Challenges of Skill Development
Teaching children with autism or a developmental delay is difficult and overwhelming. So many of the skills we use on a daily basis we take for granted. Children with autism do not acquire skills naturally: They need to be taught the skills.
Teaching in Isolation or Context of Real Life?
How can we possibly teach all of these skills? It is virtually impossible to teach every skill in isolation. In the context of everyday life, we do not perform skills in isolation. We combine many different skills in almost everything we do. As such, it is most realistic and efficient to teach the same way.
The following example lists several of the skills that must be executed at a doctor visit. In this example, you can see the multitude of skills that are required to complete this event.
EXAMPLE: Going to the doctor. Parents of children with autism know exactly how dreadful a visit to the doctor can be!
- Get in the car, walk in, go to the office, etc... (motor skills).
- Cooperate with people, attend (social skill).
- Verbally Interact with the doctor or nurse (language and communication).
- Stick our your tongue, breath deeply (motor).
- Communicate why you are at the doctor and what is wrong (language and social).
- Follow directions (language, social and motor).
As you can see, a visit to the doctor isn’t a simple task that only requires one skill. It requires the execution of many different types of skills.
While all of these skills can be taught separately in isolation, it is easier to teach these skills within a meaningful context. Skills taught in isolation often have no meaning behind them. There is no real reason or motivation to complete the skill other than to please the teacher and get a reward. Often, this is simply not motivating enough.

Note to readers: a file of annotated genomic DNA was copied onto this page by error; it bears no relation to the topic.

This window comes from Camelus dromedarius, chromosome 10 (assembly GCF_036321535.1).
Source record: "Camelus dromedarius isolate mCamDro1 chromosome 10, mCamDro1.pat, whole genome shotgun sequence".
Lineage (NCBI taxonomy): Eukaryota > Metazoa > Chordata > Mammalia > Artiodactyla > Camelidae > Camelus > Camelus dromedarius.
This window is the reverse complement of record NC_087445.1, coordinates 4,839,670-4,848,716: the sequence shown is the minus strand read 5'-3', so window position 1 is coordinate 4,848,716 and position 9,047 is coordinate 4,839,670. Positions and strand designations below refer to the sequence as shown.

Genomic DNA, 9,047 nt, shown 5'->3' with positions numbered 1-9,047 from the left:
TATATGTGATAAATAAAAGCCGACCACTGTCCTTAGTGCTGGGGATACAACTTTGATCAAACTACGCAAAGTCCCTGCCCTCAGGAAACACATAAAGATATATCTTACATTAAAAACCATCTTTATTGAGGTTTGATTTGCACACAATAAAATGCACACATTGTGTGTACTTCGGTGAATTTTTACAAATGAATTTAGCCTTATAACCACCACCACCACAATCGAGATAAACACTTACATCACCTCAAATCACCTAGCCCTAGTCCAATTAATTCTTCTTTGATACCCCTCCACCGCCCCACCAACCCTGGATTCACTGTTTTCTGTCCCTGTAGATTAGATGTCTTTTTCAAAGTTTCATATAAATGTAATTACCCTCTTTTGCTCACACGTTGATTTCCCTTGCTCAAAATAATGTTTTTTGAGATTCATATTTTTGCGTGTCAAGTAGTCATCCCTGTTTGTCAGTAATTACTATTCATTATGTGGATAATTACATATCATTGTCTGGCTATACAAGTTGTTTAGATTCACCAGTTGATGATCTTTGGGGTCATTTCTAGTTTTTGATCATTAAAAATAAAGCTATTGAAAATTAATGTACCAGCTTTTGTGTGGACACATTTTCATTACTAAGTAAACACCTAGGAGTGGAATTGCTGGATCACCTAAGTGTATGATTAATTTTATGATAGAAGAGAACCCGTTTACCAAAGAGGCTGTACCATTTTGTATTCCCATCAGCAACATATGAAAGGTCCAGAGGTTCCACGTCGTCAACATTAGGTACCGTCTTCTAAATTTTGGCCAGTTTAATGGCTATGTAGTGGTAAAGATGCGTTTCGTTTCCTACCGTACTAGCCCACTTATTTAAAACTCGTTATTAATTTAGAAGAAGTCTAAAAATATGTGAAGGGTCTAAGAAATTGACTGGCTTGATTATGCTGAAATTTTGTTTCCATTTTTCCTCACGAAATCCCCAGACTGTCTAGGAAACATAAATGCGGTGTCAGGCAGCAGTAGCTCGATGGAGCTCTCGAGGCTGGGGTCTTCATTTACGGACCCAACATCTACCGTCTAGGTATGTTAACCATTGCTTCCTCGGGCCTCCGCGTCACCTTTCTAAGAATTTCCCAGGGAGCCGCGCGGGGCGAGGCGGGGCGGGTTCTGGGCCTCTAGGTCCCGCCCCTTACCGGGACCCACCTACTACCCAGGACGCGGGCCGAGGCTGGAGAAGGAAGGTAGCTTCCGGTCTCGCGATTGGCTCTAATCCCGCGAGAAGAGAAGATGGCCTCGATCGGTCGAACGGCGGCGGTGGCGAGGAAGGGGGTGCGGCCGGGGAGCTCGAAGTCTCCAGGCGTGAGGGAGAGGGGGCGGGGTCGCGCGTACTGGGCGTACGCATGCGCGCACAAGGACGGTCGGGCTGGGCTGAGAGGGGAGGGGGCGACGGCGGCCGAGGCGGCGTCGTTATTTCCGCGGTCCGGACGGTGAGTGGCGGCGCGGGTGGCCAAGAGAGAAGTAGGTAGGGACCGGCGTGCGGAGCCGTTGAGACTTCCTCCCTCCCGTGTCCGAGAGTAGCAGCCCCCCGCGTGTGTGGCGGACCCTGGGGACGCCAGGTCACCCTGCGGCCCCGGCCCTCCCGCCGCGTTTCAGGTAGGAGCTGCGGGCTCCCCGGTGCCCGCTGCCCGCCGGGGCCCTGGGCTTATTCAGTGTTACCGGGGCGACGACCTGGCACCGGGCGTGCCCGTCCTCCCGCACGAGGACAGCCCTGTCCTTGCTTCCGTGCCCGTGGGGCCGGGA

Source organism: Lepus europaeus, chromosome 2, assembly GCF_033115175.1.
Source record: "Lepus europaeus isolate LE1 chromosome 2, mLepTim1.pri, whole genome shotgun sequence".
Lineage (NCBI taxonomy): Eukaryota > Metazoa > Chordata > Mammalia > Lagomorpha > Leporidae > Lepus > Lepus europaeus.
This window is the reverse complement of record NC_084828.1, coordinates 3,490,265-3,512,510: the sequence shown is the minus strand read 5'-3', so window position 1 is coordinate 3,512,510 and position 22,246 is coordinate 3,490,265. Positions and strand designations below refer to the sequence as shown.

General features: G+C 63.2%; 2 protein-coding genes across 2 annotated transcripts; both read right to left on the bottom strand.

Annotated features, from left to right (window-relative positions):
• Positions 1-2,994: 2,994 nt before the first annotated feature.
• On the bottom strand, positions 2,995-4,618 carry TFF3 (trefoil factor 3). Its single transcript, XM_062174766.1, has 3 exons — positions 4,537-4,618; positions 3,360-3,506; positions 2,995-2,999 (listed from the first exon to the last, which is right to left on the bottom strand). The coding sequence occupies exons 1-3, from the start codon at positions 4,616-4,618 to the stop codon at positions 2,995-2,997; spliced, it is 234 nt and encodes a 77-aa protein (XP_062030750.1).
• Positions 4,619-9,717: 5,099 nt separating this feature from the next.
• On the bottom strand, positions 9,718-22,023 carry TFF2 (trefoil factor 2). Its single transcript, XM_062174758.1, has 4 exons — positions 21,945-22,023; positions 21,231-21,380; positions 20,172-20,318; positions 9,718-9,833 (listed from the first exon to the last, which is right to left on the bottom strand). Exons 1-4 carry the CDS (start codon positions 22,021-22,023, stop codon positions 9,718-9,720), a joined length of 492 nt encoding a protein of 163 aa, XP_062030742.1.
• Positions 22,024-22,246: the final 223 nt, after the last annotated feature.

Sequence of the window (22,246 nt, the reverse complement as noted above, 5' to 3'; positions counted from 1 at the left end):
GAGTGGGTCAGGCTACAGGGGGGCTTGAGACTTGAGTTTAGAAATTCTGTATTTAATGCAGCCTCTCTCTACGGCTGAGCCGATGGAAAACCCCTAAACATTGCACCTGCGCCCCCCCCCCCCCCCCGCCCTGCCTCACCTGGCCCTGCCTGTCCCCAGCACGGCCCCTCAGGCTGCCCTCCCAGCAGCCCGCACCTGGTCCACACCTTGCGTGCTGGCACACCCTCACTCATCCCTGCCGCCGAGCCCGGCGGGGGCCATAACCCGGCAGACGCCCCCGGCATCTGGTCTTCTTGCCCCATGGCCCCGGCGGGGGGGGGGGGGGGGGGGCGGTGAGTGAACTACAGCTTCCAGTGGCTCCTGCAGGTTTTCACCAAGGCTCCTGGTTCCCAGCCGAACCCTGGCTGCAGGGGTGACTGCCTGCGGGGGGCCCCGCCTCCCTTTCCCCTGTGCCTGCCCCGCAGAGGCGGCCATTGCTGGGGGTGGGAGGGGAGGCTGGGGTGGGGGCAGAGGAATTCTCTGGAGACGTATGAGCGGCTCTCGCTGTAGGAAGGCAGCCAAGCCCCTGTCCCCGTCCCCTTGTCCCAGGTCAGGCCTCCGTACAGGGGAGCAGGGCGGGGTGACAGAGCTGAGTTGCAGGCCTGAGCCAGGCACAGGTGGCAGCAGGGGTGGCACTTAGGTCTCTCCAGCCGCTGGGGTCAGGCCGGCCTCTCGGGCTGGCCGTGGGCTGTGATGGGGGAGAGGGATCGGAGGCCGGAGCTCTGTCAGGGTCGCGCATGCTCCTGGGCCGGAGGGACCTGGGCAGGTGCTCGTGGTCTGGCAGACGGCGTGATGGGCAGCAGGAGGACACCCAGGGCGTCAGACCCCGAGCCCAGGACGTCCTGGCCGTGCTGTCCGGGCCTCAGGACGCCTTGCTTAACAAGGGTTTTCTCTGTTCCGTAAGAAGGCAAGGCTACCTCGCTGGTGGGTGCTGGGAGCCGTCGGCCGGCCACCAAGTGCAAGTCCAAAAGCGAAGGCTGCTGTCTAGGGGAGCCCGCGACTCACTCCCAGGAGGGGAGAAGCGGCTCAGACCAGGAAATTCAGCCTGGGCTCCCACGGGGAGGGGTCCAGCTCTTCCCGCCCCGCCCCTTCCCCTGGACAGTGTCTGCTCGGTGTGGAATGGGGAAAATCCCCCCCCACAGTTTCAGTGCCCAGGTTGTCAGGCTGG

With this in mind, it is common sense that skills be taught within the context of real life situations.
Multiple Skills are Taught Simultaneously in Real Life.
Watch Me Learn videos allow you to teach multiple types of skills at once, as the skills are demonstrated within a real life situation. Teaching with video modeling allows for faster acquisition of skills and generalization of the skills because there is a meaning behind the action.
Basic Example: Teaching a child to touch their nose.
Taught in isolation, a child is requested to touch his nose and is rewarded for the proper response or is not rewarded for the improper response. There is no meaning behind this request.
Taught within a real life situation, such as a game of Simon Says, there is a reason to touch your nose and response properly to the request. The request is part of the game, the other children are playing and it is fun to play.
Teaching within this real life situation has provided a meaning to the request and also motivation to respond properly.
While it would be great to have a team of kids in the backyard willing to model for you everyday, it is unrealistic. This is where video modeling can meet the needs of the learner.
Effective Teaching Incorporates Video Modeling.
Utilizing VM with children with autism is very effective in teaching the following skills:
- Social Skills
- Language and communication skills
- Play skills
- Functional skills and daily living skills
- Academic skills
- Motor skills
Research has documented that video modeling is a well validated intervention for teaching. In addition, VM can be combined with other teaching methods, creating a multi-sensory learning experience. This experience provides maximum potential for learning.
Finally..... practice makes perfect.
For a skill to be mastered, one must be able to use that skill in various settings with different people and circumstances.
Once a skill is learned, it must be practiced. Practice, practice, practice......
Now that a skill is learned, it is time to have fun with it and start using it. Watch Me Learn provides fun scenarios that can be reenacted for practice. Have fun learning!
Sometimes a refresher course is needed. One more reason to utilize video modeling as it can always be watched again!